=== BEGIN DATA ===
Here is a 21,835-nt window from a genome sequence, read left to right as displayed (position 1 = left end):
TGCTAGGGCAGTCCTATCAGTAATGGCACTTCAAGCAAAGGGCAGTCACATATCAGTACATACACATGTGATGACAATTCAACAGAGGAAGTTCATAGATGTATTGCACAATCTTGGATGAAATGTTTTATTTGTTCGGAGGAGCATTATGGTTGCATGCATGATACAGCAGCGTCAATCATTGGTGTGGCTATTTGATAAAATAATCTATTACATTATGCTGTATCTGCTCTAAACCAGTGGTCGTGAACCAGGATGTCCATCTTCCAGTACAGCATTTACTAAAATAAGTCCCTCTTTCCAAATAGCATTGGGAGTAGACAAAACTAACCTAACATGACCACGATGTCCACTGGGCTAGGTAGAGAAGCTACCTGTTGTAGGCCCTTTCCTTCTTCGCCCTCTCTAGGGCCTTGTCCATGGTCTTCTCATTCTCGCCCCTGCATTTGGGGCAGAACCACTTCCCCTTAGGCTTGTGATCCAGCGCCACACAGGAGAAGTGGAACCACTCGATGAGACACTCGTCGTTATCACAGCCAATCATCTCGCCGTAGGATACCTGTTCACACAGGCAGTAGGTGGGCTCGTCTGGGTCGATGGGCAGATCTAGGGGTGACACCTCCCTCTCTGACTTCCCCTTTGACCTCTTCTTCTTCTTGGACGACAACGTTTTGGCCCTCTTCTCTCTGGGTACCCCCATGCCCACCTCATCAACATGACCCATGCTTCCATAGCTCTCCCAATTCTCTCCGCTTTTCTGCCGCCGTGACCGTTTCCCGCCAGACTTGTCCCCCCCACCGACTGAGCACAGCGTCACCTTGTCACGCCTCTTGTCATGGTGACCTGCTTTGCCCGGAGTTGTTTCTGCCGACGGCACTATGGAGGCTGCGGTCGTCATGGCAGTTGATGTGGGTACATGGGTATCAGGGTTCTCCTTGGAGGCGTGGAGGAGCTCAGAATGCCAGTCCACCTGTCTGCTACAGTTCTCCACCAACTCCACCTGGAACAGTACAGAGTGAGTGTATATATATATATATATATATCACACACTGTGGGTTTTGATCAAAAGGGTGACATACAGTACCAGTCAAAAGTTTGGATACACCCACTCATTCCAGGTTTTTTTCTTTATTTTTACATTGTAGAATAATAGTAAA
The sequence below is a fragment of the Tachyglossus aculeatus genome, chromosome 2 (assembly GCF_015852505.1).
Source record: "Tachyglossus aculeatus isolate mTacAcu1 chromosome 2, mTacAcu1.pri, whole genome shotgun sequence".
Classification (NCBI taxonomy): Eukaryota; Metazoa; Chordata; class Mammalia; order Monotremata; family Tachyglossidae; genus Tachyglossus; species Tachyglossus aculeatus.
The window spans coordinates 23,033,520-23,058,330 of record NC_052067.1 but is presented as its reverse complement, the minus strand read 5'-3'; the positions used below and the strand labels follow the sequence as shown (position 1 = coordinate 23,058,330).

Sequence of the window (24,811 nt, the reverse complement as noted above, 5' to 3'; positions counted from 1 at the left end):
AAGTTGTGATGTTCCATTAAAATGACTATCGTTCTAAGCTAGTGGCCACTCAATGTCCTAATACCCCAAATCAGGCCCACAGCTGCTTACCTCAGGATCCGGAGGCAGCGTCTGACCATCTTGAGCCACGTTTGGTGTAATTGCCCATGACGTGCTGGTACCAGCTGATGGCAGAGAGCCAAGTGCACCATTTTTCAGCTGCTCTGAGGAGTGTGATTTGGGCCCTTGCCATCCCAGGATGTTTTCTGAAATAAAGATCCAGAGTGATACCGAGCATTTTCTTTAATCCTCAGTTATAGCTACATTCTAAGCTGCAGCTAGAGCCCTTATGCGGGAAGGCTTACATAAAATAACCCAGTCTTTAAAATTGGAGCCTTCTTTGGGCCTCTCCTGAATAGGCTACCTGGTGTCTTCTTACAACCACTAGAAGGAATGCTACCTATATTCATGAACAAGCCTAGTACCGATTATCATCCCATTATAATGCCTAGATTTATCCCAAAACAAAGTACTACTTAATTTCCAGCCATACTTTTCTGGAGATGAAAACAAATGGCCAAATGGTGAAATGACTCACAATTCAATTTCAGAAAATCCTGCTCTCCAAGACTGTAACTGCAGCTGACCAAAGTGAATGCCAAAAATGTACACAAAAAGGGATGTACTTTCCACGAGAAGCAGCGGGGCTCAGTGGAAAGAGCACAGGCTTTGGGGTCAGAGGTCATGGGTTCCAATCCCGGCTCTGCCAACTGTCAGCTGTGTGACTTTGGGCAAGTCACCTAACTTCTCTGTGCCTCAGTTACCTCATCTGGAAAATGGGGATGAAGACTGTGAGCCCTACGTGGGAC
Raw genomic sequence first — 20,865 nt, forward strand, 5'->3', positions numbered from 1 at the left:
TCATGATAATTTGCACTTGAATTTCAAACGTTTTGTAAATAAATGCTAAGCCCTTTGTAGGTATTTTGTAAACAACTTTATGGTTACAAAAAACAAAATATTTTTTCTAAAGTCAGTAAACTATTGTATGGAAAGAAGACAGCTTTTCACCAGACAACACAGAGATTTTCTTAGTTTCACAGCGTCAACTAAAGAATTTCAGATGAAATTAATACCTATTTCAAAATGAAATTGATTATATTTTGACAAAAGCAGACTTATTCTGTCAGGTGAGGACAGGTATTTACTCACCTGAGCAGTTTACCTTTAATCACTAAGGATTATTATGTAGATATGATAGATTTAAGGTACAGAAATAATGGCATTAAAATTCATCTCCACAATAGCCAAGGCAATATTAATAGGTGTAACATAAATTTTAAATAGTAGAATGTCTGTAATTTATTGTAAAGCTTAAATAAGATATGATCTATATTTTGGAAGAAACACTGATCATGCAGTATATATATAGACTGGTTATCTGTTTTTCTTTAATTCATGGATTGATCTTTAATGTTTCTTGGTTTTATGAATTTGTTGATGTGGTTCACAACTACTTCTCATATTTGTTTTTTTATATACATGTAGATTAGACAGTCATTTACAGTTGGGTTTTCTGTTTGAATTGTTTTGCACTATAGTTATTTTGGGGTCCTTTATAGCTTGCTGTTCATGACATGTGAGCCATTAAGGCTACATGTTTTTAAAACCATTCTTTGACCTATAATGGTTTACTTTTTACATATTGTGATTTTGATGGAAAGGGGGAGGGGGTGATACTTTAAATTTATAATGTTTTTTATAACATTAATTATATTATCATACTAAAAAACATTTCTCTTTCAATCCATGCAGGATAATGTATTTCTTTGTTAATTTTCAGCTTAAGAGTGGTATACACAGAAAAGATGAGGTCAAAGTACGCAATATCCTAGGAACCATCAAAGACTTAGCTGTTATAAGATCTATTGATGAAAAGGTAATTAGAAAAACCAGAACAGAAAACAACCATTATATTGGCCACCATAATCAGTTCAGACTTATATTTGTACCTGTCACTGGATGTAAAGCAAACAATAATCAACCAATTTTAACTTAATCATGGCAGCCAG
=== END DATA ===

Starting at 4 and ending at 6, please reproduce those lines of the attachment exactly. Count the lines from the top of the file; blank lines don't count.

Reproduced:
Source record: "Tachyglossus aculeatus isolate mTacAcu1 chromosome 2, mTacAcu1.pri, whole genome shotgun sequence".
Classification (NCBI taxonomy): Eukaryota; Metazoa; Chordata; class Mammalia; order Monotremata; family Tachyglossidae; genus Tachyglossus; species Tachyglossus aculeatus.
The window spans coordinates 23,033,520-23,058,330 of record NC_052067.1 but is presented as its reverse complement, the minus strand read 5'-3'; the positions used below and the strand labels follow the sequence as shown (position 1 = coordinate 23,058,330).